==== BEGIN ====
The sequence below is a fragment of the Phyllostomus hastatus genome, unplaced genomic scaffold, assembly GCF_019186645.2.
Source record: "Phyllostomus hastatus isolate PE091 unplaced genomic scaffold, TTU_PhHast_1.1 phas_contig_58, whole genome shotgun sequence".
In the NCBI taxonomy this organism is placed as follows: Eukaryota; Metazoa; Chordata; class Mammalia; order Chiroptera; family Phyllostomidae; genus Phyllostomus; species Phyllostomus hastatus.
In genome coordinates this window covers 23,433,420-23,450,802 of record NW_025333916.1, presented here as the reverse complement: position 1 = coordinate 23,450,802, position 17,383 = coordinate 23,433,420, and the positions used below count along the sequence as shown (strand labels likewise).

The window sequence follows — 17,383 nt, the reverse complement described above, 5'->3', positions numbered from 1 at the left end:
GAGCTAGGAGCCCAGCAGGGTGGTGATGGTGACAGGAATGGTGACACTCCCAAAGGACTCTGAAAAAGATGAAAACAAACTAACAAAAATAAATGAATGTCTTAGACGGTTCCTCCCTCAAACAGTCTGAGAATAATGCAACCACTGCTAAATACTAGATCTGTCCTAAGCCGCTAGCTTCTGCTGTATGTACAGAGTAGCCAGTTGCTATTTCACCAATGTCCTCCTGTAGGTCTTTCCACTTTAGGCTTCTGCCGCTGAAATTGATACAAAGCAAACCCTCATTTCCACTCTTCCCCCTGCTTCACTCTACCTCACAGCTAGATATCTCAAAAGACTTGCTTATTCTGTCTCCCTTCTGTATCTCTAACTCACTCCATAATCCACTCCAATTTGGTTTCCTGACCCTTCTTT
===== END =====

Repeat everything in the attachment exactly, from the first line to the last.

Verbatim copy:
The sequence below is a fragment of the Phyllostomus hastatus genome, unplaced genomic scaffold, assembly GCF_019186645.2.
Source record: "Phyllostomus hastatus isolate PE091 unplaced genomic scaffold, TTU_PhHast_1.1 phas_contig_58, whole genome shotgun sequence".
In the NCBI taxonomy this organism is placed as follows: Eukaryota; Metazoa; Chordata; class Mammalia; order Chiroptera; family Phyllostomidae; genus Phyllostomus; species Phyllostomus hastatus.
In genome coordinates this window covers 23,433,420-23,450,802 of record NW_025333916.1, presented here as the reverse complement: position 1 = coordinate 23,450,802, position 17,383 = coordinate 23,433,420, and the positions used below count along the sequence as shown (strand labels likewise).

The window sequence follows — 17,383 nt, the reverse complement described above, 5'->3', positions numbered from 1 at the left end:
GAGCTAGGAGCCCAGCAGGGTGGTGATGGTGACAGGAATGGTGACACTCCCAAAGGACTCTGAAAAAGATGAAAACAAACTAACAAAAATAAATGAATGTCTTAGACGGTTCCTCCCTCAAACAGTCTGAGAATAATGCAACCACTGCTAAATACTAGATCTGTCCTAAGCCGCTAGCTTCTGCTGTATGTACAGAGTAGCCAGTTGCTATTTCACCAATGTCCTCCTGTAGGTCTTTCCACTTTAGGCTTCTGCCGCTGAAATTGATACAAAGCAAACCCTCATTTCCACTCTTCCCCCTGCTTCACTCTACCTCACAGCTAGATATCTCAAAAGACTTGCTTATTCTGTCTCCCTTCTGTATCTCTAACTCACTCCATAATCCACTCCAATTTGGTTTCCTGACCCTTCTTT